This year we are holding Midnight Mass at St Thomas More for a change. The usual attendance will fit in there very nicely and make for a very atmospheric service. The 6pm Cranleigh Mass is the most popular and is intended for families with young children and those who cannot attend Mass on Christmas Day. Jesus Christ the Redeemer of Mankind cannot seat more than 280 people by law and it would be a shame to have to turn people away. We have tried a ticket system before which was not popular and have suggested early arrival and this year we leave it to your common sense. Please consider coming to Midnight Mass or join family and friends on Christmas Day.


Following guidance from Bishop Richard the governors of St Cuthbert Mayne Catholic primary school propose to make changes to the Admission Policy and Supplementary Information Form for 2018-2019. These changes can be viewed on the school website
The proposed changes do not affect Admissions for 2017 -2018.

PRAYER GROUP – Informal and moved by the Spirit – Meet every 2nd and 4th Monday of the month 9.15am-10.30am in Cranleigh Parish room. All welcome.
CAROL SERVICE St Thomas More, Bramley, on Sunday 18th December at 6.30pm. Everyone welcome. Bring all your friends. Bring your children to sing: Away in a Manger. Mulled Wine and mince pies in the Parish Room afterwards.

Bidding Prayers Rota Sunday Prayers of the Faithful.
We currently have a small team of people who compose the Bidding Prayers, or Intercessions, for Sunday Mass. This means that they are not just left to the clergy to compose but reflect what the people wish to pray for at various times. Another name for the prayers at that point in the Mass is “The Prayer of the Faithful” as they are the prayers of us all.
If you would like to join the team, (it amounts to composing them every seven weeks or so and guidance will be given) do please let Tracy know in the Parish Office soon.

I mentioned last week that I would report again when Fr Sean McGovern told me how he would use the £2,000 included for him in the recent transfer of £5,000 to Fr David Conway at Barpello Mission. Here is Fr Sean’s report.
“Food Relief. It is always a priority here. You will remember that one of your Year of Mercy projects was £2,500 – Ksh 322,500- for use where I saw the greatest need. The repair of our water project was paid from that and the balance of Ksh 105,951 was transferred to Food Relief. That project is again in need of funds So I will put £1,000 into it.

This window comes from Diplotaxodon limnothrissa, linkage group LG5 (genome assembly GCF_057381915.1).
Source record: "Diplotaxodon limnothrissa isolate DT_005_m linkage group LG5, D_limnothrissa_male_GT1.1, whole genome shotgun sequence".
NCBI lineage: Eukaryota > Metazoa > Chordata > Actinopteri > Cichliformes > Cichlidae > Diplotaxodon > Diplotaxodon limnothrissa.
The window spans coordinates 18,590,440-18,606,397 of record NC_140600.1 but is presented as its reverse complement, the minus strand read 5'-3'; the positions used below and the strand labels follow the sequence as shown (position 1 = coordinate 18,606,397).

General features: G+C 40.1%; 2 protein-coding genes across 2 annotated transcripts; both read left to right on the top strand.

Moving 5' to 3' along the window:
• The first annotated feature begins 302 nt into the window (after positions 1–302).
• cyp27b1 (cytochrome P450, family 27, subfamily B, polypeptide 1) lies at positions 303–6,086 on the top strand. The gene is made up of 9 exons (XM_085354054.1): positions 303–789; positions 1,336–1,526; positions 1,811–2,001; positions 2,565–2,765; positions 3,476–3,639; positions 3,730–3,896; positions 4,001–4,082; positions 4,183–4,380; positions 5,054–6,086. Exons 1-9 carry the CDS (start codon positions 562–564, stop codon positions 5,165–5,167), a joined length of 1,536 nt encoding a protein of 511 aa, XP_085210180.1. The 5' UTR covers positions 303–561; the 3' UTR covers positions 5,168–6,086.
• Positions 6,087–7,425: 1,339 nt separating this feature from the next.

School Fees and Education. This project is of the greatest importance here. Unlike in the rest of Kenya, and indeed the rest of Pokot, education in this most remote area is at a very low state.
Few enough children are allowed to go to school and far too often the teachers don’t come either. Those children that do come are mostly there for the Pound a Week Group’s breakfast. I have no problem with that as they get a bit of education with the sweet porridge and camel milk! But education here comes in the list of priorities after herding goats and camels and fetching water and fire wood and other chores for the family. Again I can’t argue against that. Only yesterday the chief was here and said to me “Next year I will arrest anyone who refuses to send their children to school “! He means well. But that won’t work and he probably won’t do it anyway. Watch this space.”
Fr Sean also uses his Education Project to help students of poor families whom he has been in contact with. As funds allow, he will make a contribution to their school or university fees, expecting the family to help as well and take an active interest in their children’s education. Recently he also used the Project to make a donation to a fellow Holy Ghost father who was raising funds to build a girl’s dormitory at his Tangulbie Mission school in Pokot.

For more information about the Pound a Week Group’s support for the Pokot missions, please contact me on 01483-893379 or at Eugene McGivern
This February there will be another retreat at Worth Abbey for young people in school years 7-9. INSPIRE is part of the youth retreat programme at The Open Cloister, which has been running successfully for a number of years. The retreats are run by an experienced team, with the support of the monastic community at Worth, and the Diocese. They give young people a brilliant chance to meet other young Catholics and to explore their faith in the beautiful atmosphere of Worth Abbey. There are also games, sports, social activities and much more. The weekend costs £84, but bursaries are available. For more information, or to book, Email – bookings close February 3rd, or when the retreat is full. If you have any questions, you are also free to contact the Diocesan Youth Officer, Jack Regan –